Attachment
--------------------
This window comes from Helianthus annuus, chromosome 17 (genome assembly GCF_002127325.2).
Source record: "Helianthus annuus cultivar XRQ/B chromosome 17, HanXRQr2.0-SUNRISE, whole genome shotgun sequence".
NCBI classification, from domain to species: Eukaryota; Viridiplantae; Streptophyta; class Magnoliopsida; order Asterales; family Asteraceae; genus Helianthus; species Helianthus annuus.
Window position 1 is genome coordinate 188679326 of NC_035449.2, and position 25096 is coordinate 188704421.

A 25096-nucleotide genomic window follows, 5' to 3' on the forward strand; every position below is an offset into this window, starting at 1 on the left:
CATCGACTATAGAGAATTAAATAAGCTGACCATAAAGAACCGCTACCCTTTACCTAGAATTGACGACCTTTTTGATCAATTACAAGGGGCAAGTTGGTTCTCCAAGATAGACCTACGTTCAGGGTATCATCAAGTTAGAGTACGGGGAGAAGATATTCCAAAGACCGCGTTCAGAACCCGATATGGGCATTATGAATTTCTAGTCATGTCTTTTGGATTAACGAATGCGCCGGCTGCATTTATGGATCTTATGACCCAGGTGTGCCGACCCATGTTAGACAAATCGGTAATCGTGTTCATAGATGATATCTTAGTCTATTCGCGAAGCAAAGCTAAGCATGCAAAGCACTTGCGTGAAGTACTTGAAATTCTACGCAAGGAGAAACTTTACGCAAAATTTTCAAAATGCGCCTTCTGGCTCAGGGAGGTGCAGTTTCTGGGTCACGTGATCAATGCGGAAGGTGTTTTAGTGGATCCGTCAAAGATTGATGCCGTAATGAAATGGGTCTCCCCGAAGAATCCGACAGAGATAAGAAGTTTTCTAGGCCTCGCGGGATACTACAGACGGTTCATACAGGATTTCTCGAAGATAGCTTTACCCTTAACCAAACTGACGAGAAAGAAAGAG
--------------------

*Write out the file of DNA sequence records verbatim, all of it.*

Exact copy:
This window comes from Helianthus annuus, chromosome 17 (genome assembly GCF_002127325.2).
Source record: "Helianthus annuus cultivar XRQ/B chromosome 17, HanXRQr2.0-SUNRISE, whole genome shotgun sequence".
NCBI classification, from domain to species: Eukaryota; Viridiplantae; Streptophyta; class Magnoliopsida; order Asterales; family Asteraceae; genus Helianthus; species Helianthus annuus.
Window position 1 is genome coordinate 188679326 of NC_035449.2, and position 25096 is coordinate 188704421.

A 25096-nucleotide genomic window follows, 5' to 3' on the forward strand; every position below is an offset into this window, starting at 1 on the left:
CATCGACTATAGAGAATTAAATAAGCTGACCATAAAGAACCGCTACCCTTTACCTAGAATTGACGACCTTTTTGATCAATTACAAGGGGCAAGTTGGTTCTCCAAGATAGACCTACGTTCAGGGTATCATCAAGTTAGAGTACGGGGAGAAGATATTCCAAAGACCGCGTTCAGAACCCGATATGGGCATTATGAATTTCTAGTCATGTCTTTTGGATTAACGAATGCGCCGGCTGCATTTATGGATCTTATGACCCAGGTGTGCCGACCCATGTTAGACAAATCGGTAATCGTGTTCATAGATGATATCTTAGTCTATTCGCGAAGCAAAGCTAAGCATGCAAAGCACTTGCGTGAAGTACTTGAAATTCTACGCAAGGAGAAACTTTACGCAAAATTTTCAAAATGCGCCTTCTGGCTCAGGGAGGTGCAGTTTCTGGGTCACGTGATCAATGCGGAAGGTGTTTTAGTGGATCCGTCAAAGATTGATGCCGTAATGAAATGGGTCTCCCCGAAGAATCCGACAGAGATAAGAAGTTTTCTAGGCCTCGCGGGATACTACAGACGGTTCATACAGGATTTCTCGAAGATAGCTTTACCCTTAACCAAACTGACGAGAAAGAAAGAG